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Nissan Pathfinder (R51 Pathfinder)

R51 Pathfinder

Make: Nissan

Model: Pathfinder

Released: Jan 1970

Discontinued: Sep 2013

Nissan logo1 Jul 2005


It was all-change again for Nissan’s third-generation Pathfinder, boasting diesel and petrol engines, room for seven occupants and truly rugged off-road capability.

Five variants were offered from launch – in ST turbo-diesel, auto-only V6 ST, better-equipped ST-L diesel and ST-L V6 petrol, and range-topper Ti V6.

A five-speed sequential automatic is standard on the V6s.

With an overall length of 4740mm, the Spanish-built R51 series Pathfinder is 100mm longer and slightly wider and higher than the outgoing model. The wheelbase, at 2850mm, is 150mm greater than the old vehicle.

Overall ground clearance is up 11mm to 211mm. Approach and departure angles are 33 and 26 degrees respectively.

As befits the bigger, bolder and stronger vehicle, Nissan fitted a more powerful engine than before: a 4.0-litre V6 developing 198kW at 5600rpm and 385Nm at 4000rpm.

The other unit is a 2.5-litre common-rail intercooled turbo-diesel that pumps out 128kW at 4000rpm and a stump-pulling 403Nm of torque at 2000rpm. It is available with a six-speed manual or the five-speed automatic.

All models include 16-inch alloys, ABS brakes, dual airbags, air-conditioning, remote central locking, electric mirrors and windows, cruise control and in-dash CD stereo. Both petrol and diesel models have 80-litre fuel tanks.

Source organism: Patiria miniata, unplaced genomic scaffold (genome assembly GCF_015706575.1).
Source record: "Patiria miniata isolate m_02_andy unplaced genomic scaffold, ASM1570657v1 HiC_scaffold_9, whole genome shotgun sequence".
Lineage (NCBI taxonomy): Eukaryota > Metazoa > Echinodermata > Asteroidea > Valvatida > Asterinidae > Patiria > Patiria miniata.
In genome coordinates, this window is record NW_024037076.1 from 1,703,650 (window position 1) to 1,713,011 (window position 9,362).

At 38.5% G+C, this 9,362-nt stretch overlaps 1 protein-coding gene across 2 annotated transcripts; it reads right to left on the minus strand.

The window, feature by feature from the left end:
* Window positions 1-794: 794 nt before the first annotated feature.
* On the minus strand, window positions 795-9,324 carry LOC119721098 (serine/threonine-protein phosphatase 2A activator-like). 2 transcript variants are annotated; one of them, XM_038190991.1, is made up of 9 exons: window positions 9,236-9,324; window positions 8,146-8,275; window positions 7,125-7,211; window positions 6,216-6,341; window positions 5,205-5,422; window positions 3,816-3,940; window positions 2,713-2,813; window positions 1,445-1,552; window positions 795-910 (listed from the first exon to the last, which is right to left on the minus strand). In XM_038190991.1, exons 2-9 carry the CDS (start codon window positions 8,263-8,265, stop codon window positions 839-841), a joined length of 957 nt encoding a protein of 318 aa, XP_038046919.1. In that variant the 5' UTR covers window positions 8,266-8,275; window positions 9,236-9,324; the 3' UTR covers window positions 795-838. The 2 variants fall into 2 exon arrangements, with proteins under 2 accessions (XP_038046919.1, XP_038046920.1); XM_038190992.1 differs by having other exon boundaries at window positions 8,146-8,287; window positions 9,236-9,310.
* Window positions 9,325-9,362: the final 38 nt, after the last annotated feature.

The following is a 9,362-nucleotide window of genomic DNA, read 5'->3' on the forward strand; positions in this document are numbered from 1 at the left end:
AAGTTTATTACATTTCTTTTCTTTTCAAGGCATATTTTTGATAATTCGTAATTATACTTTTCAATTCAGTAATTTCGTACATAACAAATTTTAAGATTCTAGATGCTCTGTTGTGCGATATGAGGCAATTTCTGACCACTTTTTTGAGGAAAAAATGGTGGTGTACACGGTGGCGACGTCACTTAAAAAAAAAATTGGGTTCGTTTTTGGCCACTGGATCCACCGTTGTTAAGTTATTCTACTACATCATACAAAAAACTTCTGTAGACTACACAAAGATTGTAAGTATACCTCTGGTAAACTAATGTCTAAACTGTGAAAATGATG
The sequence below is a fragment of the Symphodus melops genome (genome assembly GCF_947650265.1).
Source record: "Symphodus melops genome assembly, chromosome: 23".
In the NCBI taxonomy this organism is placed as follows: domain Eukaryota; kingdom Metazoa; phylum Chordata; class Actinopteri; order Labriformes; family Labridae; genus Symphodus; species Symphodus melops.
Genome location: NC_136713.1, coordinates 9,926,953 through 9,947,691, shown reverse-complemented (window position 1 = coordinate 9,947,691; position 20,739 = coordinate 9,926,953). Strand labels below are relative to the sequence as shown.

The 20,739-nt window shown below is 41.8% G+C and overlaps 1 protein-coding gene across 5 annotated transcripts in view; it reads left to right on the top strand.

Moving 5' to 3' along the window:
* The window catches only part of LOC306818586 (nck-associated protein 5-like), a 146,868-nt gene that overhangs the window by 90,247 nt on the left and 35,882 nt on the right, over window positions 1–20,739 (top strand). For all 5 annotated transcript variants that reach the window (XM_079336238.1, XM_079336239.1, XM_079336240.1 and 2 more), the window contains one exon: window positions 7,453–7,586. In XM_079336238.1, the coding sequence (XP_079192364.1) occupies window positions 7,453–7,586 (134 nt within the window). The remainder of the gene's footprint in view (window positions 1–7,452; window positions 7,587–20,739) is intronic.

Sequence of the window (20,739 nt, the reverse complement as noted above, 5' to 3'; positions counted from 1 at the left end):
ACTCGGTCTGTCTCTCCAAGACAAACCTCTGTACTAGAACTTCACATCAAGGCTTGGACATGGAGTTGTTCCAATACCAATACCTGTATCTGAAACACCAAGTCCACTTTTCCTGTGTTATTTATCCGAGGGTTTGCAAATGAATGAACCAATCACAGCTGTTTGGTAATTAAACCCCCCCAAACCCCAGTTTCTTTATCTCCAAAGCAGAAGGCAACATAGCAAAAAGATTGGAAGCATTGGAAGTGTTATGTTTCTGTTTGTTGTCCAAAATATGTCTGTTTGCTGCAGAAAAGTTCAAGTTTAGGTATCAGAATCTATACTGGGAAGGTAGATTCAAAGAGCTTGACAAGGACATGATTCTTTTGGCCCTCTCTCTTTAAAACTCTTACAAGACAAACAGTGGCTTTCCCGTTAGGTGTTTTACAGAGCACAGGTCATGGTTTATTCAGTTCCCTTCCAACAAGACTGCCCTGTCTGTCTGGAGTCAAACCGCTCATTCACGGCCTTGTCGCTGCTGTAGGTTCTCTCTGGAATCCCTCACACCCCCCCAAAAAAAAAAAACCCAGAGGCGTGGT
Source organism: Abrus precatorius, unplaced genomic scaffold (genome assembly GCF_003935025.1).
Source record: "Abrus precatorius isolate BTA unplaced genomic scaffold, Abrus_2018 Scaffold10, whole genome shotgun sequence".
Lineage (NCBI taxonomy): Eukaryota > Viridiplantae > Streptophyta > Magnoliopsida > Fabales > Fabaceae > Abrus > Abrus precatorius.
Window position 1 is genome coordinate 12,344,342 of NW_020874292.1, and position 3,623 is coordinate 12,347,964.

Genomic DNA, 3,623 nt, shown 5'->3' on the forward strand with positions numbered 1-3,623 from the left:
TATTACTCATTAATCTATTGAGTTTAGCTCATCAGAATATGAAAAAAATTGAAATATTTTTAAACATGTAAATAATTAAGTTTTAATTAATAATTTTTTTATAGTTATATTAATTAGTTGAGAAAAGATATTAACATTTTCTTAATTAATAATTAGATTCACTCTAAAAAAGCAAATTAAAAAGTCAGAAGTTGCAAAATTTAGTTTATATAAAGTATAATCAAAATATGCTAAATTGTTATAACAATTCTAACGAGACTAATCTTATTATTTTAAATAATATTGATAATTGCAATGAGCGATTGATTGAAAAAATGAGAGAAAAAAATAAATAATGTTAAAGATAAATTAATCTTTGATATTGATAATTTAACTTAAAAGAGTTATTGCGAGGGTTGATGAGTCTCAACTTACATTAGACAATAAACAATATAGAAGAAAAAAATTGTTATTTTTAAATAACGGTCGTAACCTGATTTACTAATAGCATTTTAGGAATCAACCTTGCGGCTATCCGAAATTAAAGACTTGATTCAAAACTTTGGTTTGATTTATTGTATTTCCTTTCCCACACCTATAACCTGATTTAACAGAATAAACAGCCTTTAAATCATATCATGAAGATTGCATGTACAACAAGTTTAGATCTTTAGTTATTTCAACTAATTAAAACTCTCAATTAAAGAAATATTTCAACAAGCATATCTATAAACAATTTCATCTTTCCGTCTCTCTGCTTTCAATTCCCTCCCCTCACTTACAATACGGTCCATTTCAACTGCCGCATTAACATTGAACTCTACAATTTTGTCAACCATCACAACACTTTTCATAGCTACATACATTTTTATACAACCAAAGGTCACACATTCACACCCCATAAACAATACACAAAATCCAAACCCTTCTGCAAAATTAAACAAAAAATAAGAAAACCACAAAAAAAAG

The tailgate glass opens separately to the rear door and its design borrows the framed six-sided look of the show car.

Unlike some of its rivals, the stiffer and safer Pathfinder favours a full body-on-frame all-steel ladder chassis instead of a monocoque structure.

Nissan claims the body-on-frame structure is stronger for true off-road work.

The structure has also been reinforced at critical points, mainly in the sills, roof side rails and A- and B-pillars.

For off-road work the Nissan uses the latest-generation electronically controlled All-Mode 4WD system with low-range reduction. It is similar to that used in the X-Trail.

A driver can flick through four drive modes - auto, 2WD, 4WD high and 4WD low - via a rotary dial on the dashboard. All modes can be accessed on the move, except low-range.

For everyday use, the system can be left in either auto or 2WD modes.

When locked in 2WD or when the roads are dry and the system is in auto mode, the wagon runs in rear-wheel drive, which helps reduce fuelIn auto mode the system use sensors linking the engine's electronic control unit with the 4WD and ABS controller to monitor wheel slippage and automatically send signals to a hydraulically activated multi-plate clutch mounted ahead of the rear axle to direct torque to the wheels.

For everyday driving the system distributes torque 0:100 front to rear but drive can be split up to 50:50.

Suspension comprises double wishbones up front and a multi-link independent arrangement at the rear. Anti-rollbars are fitted at each end.

All models have front and rear ventilated disc brakes, with electronic brake-force distribution and brake assist working with the standard ABS.


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